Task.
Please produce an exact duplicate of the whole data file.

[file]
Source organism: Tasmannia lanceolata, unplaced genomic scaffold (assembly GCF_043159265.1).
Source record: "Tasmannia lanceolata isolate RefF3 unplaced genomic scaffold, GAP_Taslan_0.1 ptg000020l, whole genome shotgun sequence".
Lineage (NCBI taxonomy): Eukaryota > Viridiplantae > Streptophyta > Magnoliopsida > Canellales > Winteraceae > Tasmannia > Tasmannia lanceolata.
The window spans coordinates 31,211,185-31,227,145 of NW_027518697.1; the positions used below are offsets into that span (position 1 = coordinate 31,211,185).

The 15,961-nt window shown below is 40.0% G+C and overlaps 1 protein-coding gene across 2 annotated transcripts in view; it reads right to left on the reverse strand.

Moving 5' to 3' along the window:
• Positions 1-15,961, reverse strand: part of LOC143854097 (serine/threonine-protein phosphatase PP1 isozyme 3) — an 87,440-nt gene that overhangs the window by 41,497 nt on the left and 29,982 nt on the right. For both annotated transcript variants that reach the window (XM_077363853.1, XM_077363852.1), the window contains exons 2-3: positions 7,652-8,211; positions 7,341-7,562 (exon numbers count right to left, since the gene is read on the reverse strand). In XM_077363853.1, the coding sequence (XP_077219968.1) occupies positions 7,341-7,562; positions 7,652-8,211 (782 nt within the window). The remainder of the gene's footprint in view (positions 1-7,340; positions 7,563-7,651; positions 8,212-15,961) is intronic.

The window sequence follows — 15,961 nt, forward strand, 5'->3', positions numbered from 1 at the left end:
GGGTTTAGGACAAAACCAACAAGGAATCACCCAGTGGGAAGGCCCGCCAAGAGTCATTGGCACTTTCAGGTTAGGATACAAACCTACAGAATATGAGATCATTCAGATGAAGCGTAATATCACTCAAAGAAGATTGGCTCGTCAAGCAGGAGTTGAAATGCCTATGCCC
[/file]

Source organism: Tasmannia lanceolata, unplaced genomic scaffold (assembly GCF_043159265.1).
Source record: "Tasmannia lanceolata isolate RefF3 unplaced genomic scaffold, GAP_Taslan_0.1 ptg000020l, whole genome shotgun sequence".
Lineage (NCBI taxonomy): Eukaryota > Viridiplantae > Streptophyta > Magnoliopsida > Canellales > Winteraceae > Tasmannia > Tasmannia lanceolata.
The window spans coordinates 31,211,185-31,227,145 of NW_027518697.1; the positions used below are offsets into that span (position 1 = coordinate 31,211,185).

The 15,961-nt window shown below is 40.0% G+C and overlaps 1 protein-coding gene across 2 annotated transcripts in view; it reads right to left on the reverse strand.

Moving 5' to 3' along the window:
• Positions 1-15,961, reverse strand: part of LOC143854097 (serine/threonine-protein phosphatase PP1 isozyme 3) — an 87,440-nt gene that overhangs the window by 41,497 nt on the left and 29,982 nt on the right. For both annotated transcript variants that reach the window (XM_077363853.1, XM_077363852.1), the window contains exons 2-3: positions 7,652-8,211; positions 7,341-7,562 (exon numbers count right to left, since the gene is read on the reverse strand). In XM_077363853.1, the coding sequence (XP_077219968.1) occupies positions 7,341-7,562; positions 7,652-8,211 (782 nt within the window). The remainder of the gene's footprint in view (positions 1-7,340; positions 7,563-7,651; positions 8,212-15,961) is intronic.

The window sequence follows — 15,961 nt, forward strand, 5'->3', positions numbered from 1 at the left end:
GGGTTTAGGACAAAACCAACAAGGAATCACCCAGTGGGAAGGCCCGCCAAGAGTCATTGGCACTTTCAGGTTAGGATACAAACCTACAGAATATGAGATCATTCAGATGAAGCGTAATATCACTCAAAGAAGATTGGCTCGTCAAGCAGGAGTTGAAATGCCTATGCCC